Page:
Many out-of-state drivers are curious whether they should take a driver improvement course in Virginia, even though they are not licensed in the state. Although they will not receive additional positive points on their DMV record, a location in Virginia will likely be recommended if there is a need for a driver improvement course.

What is improper driving?

Improper driving is a type of traffic infraction. It is not a criminal misdemeanor, as is reckless driving. The DMW assesses three demerit points for an individual convicted of improper driving. A judge may accept a guilty plea for reckless driving and then reduce the charge to improper driving if he or she finds the defendant’s culpability slight. Likewise, a prosecutor may recommend this beforehand based on the level of culpability. This is allowed under Va. Code § 46.2-869. That section reads, “Notwithstanding the foregoing provisions of this article, upon the trial of any person charged with reckless driving where the degree of culpability is slight, the court, in its discretion, may find the accused not guilty of reckless driving but guilty of improper driving. However, an attorney for the Commonwealth may reduce a charge of reckless driving to improper driving at any time before the court’s decision and shall notify the court of such a change. Improper driving shall be punishable as a traffic infraction punishable by a fine of not more than $500.”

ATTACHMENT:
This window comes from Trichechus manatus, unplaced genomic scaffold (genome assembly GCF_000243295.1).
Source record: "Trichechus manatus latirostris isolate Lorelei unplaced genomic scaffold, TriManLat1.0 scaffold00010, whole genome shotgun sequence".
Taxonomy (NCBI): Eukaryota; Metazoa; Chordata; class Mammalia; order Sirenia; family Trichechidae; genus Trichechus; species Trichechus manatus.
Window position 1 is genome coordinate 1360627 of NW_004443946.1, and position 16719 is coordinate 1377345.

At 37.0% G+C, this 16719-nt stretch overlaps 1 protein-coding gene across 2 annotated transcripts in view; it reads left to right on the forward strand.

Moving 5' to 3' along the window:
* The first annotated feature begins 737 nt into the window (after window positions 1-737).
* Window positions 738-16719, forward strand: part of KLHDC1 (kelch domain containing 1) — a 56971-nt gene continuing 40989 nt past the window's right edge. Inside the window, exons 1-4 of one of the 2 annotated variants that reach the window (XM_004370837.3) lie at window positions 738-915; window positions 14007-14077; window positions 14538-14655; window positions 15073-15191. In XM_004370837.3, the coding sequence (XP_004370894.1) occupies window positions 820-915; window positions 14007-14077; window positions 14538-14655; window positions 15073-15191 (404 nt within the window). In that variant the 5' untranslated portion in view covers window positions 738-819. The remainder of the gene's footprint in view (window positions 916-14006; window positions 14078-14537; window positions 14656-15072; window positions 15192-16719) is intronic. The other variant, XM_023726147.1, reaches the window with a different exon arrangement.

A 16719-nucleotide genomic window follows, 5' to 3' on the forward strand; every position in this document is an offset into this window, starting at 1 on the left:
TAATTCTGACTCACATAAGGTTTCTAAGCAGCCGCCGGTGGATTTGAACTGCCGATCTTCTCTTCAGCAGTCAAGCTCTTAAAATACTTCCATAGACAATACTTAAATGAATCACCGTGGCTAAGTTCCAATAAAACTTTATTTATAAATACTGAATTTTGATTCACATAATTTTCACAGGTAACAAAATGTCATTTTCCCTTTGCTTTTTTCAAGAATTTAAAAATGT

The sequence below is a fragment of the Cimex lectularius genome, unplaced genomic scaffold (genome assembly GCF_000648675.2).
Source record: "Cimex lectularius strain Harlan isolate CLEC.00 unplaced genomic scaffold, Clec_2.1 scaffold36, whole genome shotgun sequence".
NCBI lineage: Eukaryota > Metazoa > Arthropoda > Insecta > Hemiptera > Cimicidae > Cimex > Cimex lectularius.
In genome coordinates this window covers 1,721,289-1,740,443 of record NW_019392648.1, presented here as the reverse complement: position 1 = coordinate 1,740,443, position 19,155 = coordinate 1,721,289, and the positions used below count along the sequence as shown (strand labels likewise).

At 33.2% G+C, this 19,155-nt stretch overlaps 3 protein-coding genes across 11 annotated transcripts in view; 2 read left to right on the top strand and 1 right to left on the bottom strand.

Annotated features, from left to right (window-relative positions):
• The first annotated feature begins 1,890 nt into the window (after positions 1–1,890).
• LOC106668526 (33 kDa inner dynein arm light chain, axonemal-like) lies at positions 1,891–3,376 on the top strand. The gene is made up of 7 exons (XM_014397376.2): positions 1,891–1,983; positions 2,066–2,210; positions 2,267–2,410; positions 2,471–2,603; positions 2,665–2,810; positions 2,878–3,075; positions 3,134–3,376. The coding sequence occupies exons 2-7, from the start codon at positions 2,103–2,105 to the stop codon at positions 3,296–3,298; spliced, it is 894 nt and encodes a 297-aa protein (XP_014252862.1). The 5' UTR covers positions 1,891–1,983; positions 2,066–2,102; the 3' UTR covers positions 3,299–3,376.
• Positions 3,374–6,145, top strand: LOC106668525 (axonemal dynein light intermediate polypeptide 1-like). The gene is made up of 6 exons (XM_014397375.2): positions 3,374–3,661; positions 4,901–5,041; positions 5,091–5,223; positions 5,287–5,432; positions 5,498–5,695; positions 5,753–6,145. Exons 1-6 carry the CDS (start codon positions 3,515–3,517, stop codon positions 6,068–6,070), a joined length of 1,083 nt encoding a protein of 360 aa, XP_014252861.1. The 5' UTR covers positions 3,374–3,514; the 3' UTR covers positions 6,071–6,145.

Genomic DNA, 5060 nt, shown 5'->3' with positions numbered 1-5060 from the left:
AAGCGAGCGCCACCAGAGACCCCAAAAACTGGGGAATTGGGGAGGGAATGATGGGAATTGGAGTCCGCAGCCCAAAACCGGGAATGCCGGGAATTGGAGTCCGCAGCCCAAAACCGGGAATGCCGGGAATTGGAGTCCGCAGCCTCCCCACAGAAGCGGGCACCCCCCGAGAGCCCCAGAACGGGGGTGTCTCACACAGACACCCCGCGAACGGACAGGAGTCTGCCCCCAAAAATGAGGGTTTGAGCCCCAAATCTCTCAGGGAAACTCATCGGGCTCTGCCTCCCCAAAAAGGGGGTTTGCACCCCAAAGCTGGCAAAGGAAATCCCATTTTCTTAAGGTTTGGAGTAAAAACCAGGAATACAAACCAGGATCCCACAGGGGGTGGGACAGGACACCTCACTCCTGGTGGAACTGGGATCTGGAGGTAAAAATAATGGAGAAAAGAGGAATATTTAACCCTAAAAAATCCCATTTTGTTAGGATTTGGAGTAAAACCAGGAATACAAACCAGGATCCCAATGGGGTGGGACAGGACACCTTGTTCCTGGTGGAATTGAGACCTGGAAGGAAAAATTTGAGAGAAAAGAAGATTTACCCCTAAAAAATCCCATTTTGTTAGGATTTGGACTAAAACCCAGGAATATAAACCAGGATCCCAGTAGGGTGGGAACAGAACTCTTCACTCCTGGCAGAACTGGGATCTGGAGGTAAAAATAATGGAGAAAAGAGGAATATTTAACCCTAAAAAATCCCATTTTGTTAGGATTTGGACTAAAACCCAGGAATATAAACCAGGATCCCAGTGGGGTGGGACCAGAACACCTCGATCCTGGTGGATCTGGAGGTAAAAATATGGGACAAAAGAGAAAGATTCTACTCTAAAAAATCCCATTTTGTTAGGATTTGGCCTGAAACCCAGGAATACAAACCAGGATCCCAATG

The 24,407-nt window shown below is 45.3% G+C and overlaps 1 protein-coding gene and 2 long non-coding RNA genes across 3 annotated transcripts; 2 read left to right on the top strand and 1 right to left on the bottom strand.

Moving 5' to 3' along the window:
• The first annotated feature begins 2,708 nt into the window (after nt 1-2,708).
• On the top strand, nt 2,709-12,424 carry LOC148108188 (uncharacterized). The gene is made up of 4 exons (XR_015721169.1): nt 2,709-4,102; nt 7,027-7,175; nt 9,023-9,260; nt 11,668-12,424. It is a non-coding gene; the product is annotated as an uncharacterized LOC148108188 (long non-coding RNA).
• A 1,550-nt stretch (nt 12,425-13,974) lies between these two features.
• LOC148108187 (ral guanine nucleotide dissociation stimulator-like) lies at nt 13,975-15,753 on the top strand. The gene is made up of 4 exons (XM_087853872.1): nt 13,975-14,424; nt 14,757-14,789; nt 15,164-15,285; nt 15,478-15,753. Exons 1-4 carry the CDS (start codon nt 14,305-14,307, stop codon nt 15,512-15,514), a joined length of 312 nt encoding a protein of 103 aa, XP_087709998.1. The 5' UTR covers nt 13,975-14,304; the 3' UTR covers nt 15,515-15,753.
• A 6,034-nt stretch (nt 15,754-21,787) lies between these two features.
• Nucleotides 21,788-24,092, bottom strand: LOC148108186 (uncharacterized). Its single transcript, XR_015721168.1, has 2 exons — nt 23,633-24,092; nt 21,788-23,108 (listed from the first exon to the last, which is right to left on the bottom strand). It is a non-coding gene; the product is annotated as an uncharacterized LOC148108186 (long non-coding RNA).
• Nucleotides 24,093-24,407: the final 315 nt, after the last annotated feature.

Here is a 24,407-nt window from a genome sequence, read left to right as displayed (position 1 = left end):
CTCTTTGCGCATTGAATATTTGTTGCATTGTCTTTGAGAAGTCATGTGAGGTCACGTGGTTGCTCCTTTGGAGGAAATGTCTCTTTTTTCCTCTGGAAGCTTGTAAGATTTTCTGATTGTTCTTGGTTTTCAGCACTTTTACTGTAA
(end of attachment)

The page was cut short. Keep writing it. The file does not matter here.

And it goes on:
Will your reckless driving charge get reduced at your court date?

There are many factors that the courts will consider as to whether your charge will get reduced. As mentioned earlier, if the culpability was “slight”, judges or prosecutors have the power to reduce the charge to improper driving. In high-speed reckless cases, the prosecutor may offer to reduce the charge to simple speeding with varying degrees of points. For example, if the charge is reduced to speeding 14 mph over the limit, then that would be a four-point traffic infraction. If the charge is reduced to speeding 20 mph or more, that would be a six-point traffic infraction. An individual’s driving record, conduct with the police officer, the severity of the speed or recklessness, calibration certificate, DMV point balance, and other circumstances will determine the likelihood of the charge getting reduced.

What is a restricted license? Will I be eligible for a restricted license?

The court grants a restricted license to an individual who has had their license suspended or revoked. A restricted license allows an individual to drive at certain times and on certain days of the week, usually to and from their place of employment. It can also be granted for religious purposes, such as travel to and from a place of worship. Other uses of a restricted license include travel for school, family, or other important purposes like probation, jail, ignition interlock appointments, medical visits, and child custody visits. A violation of a restricted license order is taken very seriously and may result in a suspended sentence being revoked either partially or fully. Whether or not an individual will be eligible for a restricted license depends on the severity of the circumstances of the case and whether their attorney can successfully convince a prosecutor or judge to grant it.

If you’ve been charged with reckless driving, you need an experienced lawyer on your side. Bississo Law, P.C., is ready to help you! Schedule your free case evaluation today via phone or email and get the information, legal answers, and support you need to move forward.